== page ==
Happy Birthday, P.G. Wodehouse!

Today is the birthday of P.G. Wodehouse, the 20th century English author and humorist who used similes in his writing as assiduously as water shapes rock. It is fitting to celebrate this literary device to honor its most joyful of employers.

Let others labor lovingly over a lot of alliteration. The onomatopoeia train can whoosh past: I have no desire to board. Foreshadowing is ham-handed, like narrating alongside a performing mime. And hyperbole should never, ever be touched, not even with a ten-thousand foot pole. Similes, on the other hand, bring dull language to life.

Why settle for saying “I’ll be there” when “as surely as night follows day” can finish the thought? Wodehouse never did. Indeed, the man who gave us Bertie Wooster and his impeccable valet Jeeves seemed to believe the more blithe the phrasing, the better. Wodehouse strove, in his own words, to spread sweetness and light where he could. Nowhere was he more successful than in his beloved similes.

I propose celebrating the wordsmith’s 140th birthday by encouraging readers to sound like Wodehouse at least once over the weekend. To assist, like Jeeves preparing Bertie for a sojourn at Blandings Castle, I’ve provided a menu of options for inspiration, set pieces from people dear to me:

  • Devin attended her friend’s jewelry show but, like a twitchy person at a live auction, worried she’d leave with more than she intended.

  • Liam’s emotions were as conflicted as those of an employee who had unintentionally won his company’s annual ugly sweater contest.

  • Like a meteorologist doing “weather on the 1s” only at 1:00 p.m. and 1:00 a.m., Hope’s problem was not in her idea but its execution.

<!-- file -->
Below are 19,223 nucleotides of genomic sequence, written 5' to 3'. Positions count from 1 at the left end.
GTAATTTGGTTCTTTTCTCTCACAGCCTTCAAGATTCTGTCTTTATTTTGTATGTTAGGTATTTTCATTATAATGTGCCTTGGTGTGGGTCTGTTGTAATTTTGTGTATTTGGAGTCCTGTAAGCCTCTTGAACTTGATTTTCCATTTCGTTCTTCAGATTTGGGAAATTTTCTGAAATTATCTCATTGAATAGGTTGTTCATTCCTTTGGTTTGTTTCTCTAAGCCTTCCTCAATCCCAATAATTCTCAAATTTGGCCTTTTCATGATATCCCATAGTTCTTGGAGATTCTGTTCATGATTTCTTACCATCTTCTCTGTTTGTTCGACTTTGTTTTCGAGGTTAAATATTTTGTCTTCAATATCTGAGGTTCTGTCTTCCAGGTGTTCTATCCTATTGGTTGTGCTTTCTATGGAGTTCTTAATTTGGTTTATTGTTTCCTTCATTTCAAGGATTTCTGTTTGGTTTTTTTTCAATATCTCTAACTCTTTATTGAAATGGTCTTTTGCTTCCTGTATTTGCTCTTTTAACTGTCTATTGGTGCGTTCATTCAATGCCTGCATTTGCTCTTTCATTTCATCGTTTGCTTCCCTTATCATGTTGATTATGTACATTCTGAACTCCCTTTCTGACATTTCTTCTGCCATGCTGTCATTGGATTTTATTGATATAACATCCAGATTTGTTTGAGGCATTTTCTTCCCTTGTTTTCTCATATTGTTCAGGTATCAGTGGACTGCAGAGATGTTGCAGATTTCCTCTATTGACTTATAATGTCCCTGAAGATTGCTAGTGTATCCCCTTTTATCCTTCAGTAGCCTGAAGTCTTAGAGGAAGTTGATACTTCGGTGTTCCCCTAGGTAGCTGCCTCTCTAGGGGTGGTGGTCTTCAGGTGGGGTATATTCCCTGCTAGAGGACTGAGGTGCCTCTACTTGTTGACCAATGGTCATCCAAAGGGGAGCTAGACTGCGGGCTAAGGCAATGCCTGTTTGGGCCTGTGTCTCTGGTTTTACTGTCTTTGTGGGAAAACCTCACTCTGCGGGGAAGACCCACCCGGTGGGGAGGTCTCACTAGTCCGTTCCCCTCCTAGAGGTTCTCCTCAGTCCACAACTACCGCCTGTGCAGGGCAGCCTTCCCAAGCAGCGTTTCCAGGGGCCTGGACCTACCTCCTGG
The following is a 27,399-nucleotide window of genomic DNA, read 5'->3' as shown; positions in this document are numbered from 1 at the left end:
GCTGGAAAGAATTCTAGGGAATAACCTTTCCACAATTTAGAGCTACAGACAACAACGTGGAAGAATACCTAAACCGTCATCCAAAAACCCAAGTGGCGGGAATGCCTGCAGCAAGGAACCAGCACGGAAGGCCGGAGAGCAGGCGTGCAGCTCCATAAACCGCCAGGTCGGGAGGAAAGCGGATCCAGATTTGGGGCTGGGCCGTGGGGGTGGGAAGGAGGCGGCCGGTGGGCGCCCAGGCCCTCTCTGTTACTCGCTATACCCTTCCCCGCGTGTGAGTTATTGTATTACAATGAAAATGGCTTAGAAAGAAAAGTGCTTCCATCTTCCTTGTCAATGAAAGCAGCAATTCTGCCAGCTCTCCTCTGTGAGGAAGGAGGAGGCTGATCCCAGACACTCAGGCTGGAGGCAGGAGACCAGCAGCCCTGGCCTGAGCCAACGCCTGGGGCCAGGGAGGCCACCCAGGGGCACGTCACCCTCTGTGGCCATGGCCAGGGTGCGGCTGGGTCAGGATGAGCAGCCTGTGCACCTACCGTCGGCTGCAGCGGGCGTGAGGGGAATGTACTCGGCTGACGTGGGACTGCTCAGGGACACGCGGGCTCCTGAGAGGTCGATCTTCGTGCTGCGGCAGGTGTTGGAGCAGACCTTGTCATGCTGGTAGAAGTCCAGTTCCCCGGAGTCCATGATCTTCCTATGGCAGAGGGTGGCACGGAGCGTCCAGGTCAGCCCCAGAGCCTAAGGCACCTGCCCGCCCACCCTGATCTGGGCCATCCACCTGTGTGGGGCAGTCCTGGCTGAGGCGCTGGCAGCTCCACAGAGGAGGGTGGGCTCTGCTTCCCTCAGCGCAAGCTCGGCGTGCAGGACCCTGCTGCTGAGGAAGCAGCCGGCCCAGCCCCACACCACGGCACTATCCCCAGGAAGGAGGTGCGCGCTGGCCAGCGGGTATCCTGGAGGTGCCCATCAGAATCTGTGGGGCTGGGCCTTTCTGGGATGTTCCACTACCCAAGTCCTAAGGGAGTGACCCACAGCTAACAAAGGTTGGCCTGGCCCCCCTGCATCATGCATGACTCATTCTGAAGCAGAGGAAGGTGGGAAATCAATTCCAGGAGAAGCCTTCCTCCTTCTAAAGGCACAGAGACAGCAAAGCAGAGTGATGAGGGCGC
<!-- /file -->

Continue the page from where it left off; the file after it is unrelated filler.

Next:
• Ella’s pep talk was as sure to fail as a coffee customer loyalty program requiring 50 card-punches before the first free cup.

  • Caroline knew better but, like someone who air-guitars whenever the phrase “motley crew” is spoken, didn’t want to change.

  • Kaelan knew his plan wasn’t wrong but, like a man who makes a fifth pass at the grocery-deli cheese samples, wasn’t entirely right.

  • Seeing the other job applicants, Jack, suddenly as confident as a boxer whose opponent had nicknamed his fists Peaches and Herb, liked his chances.

  • Like a man who had passed on a rodeo clown college deanship, Joe knew he’d regret the decision later, even if he couldn’t say why.

  • Thinking it as unwise as a marriage counselor permitting a cheat day into a prescribed couples-diet, Casey passed on the investment opportunity.

  • Rex swore to Molly he’d tried to call her but, like a man who insisted he’d once divided by zero, the facts were squarely against him.

  • As surely as Cortez knew “Burn The Ships” was a better war cry than “Keep the Ceviche Out of Reach-ay,” Grace trusted her gut.

  • Gary was grateful that his mistake, like thanking a head to toe, khaki-clad zookeeper for his service, while awkward, wouldn’t prove costly.

  • Greg found the entire experience as unsettling as hearing the unmistakable sound of somebody eating toast during a hot-stone massage.

Wodehouse never needed to point out that “simile” and “I smile” are anagrams. His writing, all sweetness and light, did that for him. Happy Birthday, P.G. Wodehouse!


About Mike Kerrigan

Mike Kerrigan is an attorney in Charlotte, North Carolina. His writing has appeared in the Wall Street Journal, the Charlotte Observer, and at Fox News.

Photo: P. G. Wodehouse (1881 - 1975) at the wheel of an AC Royal Roadster, 1928. Sasha/Hulton Archive/Getty Images

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